Why Aren't Microsoft Exchange Alternatives as Good or as Popular as Exchange Server?

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The Popularity of Exchange

Exchange Server is Microsoft’s messaging server application. First released as Exchange Server 4.0 in early 1996, Exchange has undergone several makeovers in its 12 year commercial lifespan. Exchange provides e-mail and calendaring functionality to enterprises of all sizes. The current version is called Exchange Server 2007 and was released at the end of 2006.

Microsoft’s Exchange Server is the king of the corporate messaging world. This is confirmed by everyone else wanting to produce the ‘exchange-killer. InfoWorld Magazine even had a Technology of the Year Award category called Best Exchange-Killer Application. When was the last time you heard a marketing team refer to their messaging solution as a Groupwise-killer? Or an IMail-killer? Or even a Notes-killer?

Alternatives to Exchange

This is a term the upstarts of messaging servers like to use. Zimbra, PostPath, Scalix, Gordano, etc have all at some point been referred to as exchange-killers or called themselves the same. Such is the lofty goal to which they aspire. The problem is, however, that Exchange and the market in general, are not stagnant. Exchange listens to its customers and reconciles their customers’ needs with Microsoft’s own goals of moving forward and remaining current and competitive. This is not to say that their competition doesn’t want to do the same, but the experience and effort put forth by Microsoft with Exchange Server is hard to challenge.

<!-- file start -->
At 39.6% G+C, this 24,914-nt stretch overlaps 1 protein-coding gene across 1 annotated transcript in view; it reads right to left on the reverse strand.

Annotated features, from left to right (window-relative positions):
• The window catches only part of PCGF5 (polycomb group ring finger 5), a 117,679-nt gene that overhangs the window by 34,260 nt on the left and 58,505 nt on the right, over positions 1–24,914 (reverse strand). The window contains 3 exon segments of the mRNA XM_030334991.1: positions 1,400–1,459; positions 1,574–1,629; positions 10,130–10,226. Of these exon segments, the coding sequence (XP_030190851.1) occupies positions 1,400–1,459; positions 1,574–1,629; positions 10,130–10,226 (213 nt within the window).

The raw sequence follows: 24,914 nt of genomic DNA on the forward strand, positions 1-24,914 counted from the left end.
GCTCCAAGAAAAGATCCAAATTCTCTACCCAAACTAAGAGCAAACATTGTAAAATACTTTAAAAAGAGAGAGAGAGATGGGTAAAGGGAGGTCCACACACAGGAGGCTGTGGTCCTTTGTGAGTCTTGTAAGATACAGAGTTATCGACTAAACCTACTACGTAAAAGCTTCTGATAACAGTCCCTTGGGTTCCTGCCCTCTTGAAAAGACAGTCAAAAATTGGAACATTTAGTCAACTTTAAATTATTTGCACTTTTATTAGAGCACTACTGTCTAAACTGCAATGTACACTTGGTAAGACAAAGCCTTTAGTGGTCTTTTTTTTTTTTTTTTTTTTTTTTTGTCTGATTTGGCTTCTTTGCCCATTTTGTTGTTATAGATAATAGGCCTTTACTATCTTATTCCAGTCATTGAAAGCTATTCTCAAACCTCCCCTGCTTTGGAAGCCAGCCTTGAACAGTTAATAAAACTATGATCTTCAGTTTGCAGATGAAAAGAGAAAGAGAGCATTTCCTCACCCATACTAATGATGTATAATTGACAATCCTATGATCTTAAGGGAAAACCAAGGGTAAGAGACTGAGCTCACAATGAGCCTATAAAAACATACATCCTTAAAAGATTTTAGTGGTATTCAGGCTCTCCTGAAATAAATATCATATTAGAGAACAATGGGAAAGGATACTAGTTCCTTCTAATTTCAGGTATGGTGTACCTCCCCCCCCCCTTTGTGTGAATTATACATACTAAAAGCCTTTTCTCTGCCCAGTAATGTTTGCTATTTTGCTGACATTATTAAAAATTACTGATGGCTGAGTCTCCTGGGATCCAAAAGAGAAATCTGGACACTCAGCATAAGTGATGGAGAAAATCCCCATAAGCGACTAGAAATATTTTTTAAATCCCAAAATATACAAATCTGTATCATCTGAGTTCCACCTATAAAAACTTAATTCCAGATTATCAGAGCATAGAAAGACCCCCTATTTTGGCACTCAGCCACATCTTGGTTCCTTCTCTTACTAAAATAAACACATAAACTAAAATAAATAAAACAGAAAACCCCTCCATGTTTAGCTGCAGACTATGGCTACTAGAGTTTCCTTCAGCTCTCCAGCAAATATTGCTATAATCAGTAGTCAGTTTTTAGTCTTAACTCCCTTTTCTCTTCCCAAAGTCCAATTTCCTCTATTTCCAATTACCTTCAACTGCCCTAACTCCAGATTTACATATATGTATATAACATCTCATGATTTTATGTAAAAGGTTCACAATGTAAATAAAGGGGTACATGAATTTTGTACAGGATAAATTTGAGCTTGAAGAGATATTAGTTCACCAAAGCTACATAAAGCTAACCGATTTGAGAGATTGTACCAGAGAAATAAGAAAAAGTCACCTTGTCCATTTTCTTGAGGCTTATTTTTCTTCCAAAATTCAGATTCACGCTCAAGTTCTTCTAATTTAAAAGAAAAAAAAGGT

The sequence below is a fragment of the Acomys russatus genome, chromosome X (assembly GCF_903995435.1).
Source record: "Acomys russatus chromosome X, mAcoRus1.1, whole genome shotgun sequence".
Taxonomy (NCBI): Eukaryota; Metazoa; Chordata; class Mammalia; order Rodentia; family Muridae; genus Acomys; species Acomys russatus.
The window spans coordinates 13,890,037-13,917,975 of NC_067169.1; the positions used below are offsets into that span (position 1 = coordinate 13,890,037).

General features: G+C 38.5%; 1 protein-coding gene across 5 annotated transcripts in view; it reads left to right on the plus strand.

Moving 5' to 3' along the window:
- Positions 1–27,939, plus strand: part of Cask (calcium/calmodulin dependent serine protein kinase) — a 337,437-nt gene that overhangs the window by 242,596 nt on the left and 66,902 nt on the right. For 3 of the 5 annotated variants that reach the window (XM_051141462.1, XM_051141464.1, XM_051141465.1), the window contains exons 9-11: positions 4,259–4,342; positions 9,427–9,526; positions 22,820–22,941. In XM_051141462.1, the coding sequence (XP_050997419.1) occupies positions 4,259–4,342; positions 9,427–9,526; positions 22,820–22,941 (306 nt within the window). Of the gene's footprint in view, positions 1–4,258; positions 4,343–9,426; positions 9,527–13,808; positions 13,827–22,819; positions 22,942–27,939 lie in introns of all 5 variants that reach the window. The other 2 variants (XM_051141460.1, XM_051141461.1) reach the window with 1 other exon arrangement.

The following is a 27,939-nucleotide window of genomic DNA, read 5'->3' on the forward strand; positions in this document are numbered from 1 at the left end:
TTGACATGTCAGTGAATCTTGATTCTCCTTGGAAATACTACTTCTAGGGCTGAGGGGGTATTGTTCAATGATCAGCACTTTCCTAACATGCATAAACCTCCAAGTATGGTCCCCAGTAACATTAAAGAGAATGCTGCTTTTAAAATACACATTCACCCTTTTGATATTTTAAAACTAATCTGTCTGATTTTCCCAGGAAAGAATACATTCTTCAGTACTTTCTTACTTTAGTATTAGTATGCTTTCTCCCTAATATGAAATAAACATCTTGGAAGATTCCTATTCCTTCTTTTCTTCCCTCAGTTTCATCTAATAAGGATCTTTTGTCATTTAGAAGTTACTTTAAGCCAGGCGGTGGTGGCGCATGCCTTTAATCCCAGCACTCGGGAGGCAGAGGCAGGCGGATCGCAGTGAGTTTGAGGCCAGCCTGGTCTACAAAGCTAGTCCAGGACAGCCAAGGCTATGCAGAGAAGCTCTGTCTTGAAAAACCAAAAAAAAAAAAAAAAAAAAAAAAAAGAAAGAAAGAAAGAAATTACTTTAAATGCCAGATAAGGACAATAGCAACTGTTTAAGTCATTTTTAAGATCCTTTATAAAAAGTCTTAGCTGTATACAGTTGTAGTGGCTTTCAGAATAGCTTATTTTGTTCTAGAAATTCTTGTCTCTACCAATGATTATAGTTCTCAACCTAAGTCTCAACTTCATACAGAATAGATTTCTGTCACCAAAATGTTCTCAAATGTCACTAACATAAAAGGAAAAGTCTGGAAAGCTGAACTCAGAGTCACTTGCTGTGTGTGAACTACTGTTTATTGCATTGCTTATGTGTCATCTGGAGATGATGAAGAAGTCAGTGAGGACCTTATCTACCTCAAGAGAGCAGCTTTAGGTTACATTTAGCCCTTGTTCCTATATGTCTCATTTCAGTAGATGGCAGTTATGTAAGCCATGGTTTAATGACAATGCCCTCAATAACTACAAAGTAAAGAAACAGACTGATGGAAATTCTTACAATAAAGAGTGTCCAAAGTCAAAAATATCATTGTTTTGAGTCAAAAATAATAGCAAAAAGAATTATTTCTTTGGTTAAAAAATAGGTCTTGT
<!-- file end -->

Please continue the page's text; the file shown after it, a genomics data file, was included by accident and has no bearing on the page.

Where is the Competition?

It is still a very competitive market out there and many messaging applications maintain a reasonably healthy market share. Microsoft Exchange however, is still believed to hold the largest installation base of all corporate groupware messaging products. Even in the growing hosted messaging services market, Exchange Server maintains a significant presence.

Ultimately, choosing a messaging server solution for an enterprise is about what tool is best for the job. Sometimes cost is the most important factor while other times the strengths of those who will be responsible for maintaining the tool may be the deciding factor. The answer may be different for different companies. Right now, there are no “Exchange killers”; however, there are some compelling Exchange competitors.